“I don’t think the programme has been a disaster but it’s nowhere near delivered what ministers were told. And what some officials believe – what I am now told – is there was quite a lot of scepticism elsewhere in the department."

“We do [policy appraisal] pretty badly ex ante because we spend all this money of these estimates and no-one reads them. And they make no difference.” 

A particularly valuable feature of the research arose from a serendipitous combination of coalition realpolitik and David Cameron’s preference for a “steady-as-she-goes” style of government. This meant that most of my interviewees had been in post since June 2010 – a term of office which afforded them real insights into the inner workings of their departments. By contrast, those who had moved after the 2013 reshuffle were able to compare two years’ experience in one department with a similar length of time in another. 

Combined with the views of policy professionals and frontline operational delivery professionals from the two surveys, this produced a final report stuffed full of fascinating nuggets that go straight to the heart of the ministerial/official relationship. (The top risk highlighted to ministers? “Communications and presentational issues” – although financial, legal and operational risks are also important…) 

The complete report is available [here], but I suppose the key takeaway is that, while the core civil service values of integrity, honesty, objectivity and impartiality were held in high regard by the ministers I interviewed, not one was able to identify any specific improvement to the policymaking process. 

“One of the irritations of the civil service is that you get people who are just as effective policy makers who are earning 25 grand as on 75 grand.” 

“The rotation of people and bodies has got to stop. You’ve got to have serious guys in there that can do the job. And so I think that whole culture of generalisation – you do everything nicely, do it well, you move on up – has got to stop.” 

I should give the final word to one of my interviewees – a very well-respected former minister of state – who at the end of the interview commented with admirable honesty: “If you hadn’t told me that the government has a civil service reform plan, I wouldn’t have known.” 


The Government published so-called Single Departmental Plans in February 2016 to a chorus of derision. The plans did little more than list what each department hoped to achieve as listed in the election manifesto, without adding a detailed timetable or any discussion of resources and potential obstacles. Their publication was a total waste of time and resources, and one could only hope that it was driven by Ministers rather than officials. (There is further comment in my detailed note 17.)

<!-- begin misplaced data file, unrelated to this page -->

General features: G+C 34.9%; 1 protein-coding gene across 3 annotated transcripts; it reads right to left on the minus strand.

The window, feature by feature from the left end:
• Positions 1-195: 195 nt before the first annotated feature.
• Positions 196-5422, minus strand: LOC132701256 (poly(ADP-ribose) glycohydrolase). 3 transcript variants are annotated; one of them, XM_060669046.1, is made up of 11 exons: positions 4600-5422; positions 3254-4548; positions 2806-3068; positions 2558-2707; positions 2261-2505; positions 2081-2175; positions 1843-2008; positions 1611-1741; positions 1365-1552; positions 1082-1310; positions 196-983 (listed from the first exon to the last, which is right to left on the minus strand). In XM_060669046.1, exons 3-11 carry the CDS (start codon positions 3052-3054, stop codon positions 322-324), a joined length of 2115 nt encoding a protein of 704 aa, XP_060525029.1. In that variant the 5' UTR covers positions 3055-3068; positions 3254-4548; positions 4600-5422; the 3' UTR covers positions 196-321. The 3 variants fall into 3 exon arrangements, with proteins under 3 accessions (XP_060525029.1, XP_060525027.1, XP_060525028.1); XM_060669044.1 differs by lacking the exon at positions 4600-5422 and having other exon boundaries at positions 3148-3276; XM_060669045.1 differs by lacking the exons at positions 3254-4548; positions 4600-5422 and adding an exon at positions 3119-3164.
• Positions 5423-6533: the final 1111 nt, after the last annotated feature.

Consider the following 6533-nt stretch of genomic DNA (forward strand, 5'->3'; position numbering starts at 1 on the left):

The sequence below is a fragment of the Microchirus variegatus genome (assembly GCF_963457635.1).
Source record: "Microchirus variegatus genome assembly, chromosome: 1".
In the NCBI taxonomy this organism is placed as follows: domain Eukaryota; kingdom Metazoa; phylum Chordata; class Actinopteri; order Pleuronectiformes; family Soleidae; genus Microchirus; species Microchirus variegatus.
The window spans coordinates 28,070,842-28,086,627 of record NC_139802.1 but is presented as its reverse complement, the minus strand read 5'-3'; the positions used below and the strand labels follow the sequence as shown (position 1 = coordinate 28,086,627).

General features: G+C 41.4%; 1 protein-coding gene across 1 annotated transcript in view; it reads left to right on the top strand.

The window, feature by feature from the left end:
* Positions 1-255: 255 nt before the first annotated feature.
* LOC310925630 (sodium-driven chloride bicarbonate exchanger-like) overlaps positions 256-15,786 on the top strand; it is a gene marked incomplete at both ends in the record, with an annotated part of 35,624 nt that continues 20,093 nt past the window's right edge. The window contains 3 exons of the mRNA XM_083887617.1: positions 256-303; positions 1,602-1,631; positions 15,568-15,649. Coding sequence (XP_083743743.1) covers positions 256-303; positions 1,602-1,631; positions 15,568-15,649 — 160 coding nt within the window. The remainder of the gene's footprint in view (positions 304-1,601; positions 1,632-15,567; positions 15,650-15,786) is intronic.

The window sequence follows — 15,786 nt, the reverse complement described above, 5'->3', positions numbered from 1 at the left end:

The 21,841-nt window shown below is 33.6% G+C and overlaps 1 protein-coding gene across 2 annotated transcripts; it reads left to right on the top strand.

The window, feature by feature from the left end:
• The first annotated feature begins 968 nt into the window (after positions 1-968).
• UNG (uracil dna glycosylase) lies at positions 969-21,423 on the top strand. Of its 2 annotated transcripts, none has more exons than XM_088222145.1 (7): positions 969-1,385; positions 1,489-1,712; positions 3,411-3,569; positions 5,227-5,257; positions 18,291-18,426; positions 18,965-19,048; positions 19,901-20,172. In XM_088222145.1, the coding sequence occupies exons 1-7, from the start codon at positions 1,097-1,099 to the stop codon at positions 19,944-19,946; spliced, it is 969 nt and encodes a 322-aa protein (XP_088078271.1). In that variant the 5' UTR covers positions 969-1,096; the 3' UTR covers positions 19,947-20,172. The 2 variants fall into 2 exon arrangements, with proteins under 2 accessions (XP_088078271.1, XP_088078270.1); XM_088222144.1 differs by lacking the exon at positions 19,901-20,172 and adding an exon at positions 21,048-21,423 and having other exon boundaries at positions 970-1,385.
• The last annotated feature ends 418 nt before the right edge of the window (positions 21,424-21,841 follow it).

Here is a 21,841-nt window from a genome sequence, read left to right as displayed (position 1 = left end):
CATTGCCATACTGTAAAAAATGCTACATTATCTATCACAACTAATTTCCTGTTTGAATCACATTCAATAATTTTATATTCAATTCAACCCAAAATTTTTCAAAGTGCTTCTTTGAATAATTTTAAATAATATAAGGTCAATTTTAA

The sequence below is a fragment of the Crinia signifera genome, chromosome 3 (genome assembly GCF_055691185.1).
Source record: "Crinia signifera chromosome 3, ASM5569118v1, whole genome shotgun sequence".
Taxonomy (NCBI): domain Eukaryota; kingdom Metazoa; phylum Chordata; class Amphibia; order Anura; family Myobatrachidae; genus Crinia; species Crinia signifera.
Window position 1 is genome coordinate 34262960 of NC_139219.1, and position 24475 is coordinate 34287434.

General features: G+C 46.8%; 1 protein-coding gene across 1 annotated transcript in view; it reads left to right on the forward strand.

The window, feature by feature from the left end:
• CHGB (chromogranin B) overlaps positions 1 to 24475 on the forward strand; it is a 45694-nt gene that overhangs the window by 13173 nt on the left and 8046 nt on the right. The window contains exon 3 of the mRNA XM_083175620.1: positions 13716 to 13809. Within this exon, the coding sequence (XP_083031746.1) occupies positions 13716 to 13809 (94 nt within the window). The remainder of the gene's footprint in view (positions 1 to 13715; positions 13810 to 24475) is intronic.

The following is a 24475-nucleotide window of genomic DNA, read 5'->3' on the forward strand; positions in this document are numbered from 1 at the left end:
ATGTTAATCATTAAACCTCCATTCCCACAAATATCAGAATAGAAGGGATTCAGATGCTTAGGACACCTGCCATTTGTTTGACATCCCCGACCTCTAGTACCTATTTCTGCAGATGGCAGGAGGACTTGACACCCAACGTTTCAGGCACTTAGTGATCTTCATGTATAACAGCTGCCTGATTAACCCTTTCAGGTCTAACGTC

The NAO report Accountability to Parliament for taxpayers' money was a much more interesting document because it sought to open up for debate the relationship between Ministers and Permanent Secretaries. The NAO's press release noted that "[Permanent Secretaries] appear to lack confidence to challenge Ministers where they have concerns about the feasibility or value for money of new policies or decisions, not least because standing up to Ministers is seen as damaging to a civil servant’s career prospects". This was surely devastating criticism of senior professionals whose overriding duty is to 'speak truth unto power'.

Here are some extracts from the report: (AOs = Accounting Officers - i.e. usually Permanent Secretaries.)

AOs require, as well as a high degree of skill and experience, the right incentives and support to allow them to perform it effectively. However, as the complexity of both policy and implementation has increased over the decades, the balance of pressures on AOs has shifted in a way that potentially undermines accountability to Parliament. AOs now operate in an environment where ministers often perform a more ‘executive’ role in policy implementation and have sought greater involvement in top civil service appointments, while appointing increasingly influential special advisers to act on their behalf. This appears to have tilted the balance so that AOs have greater pressures to give weight to political drivers rather than public value. The increased rigour of backbench committees and greater government transparency have had some compensating effect, but overall there are serious concerns that these developments are steadily eroding AO accountability to Parliament.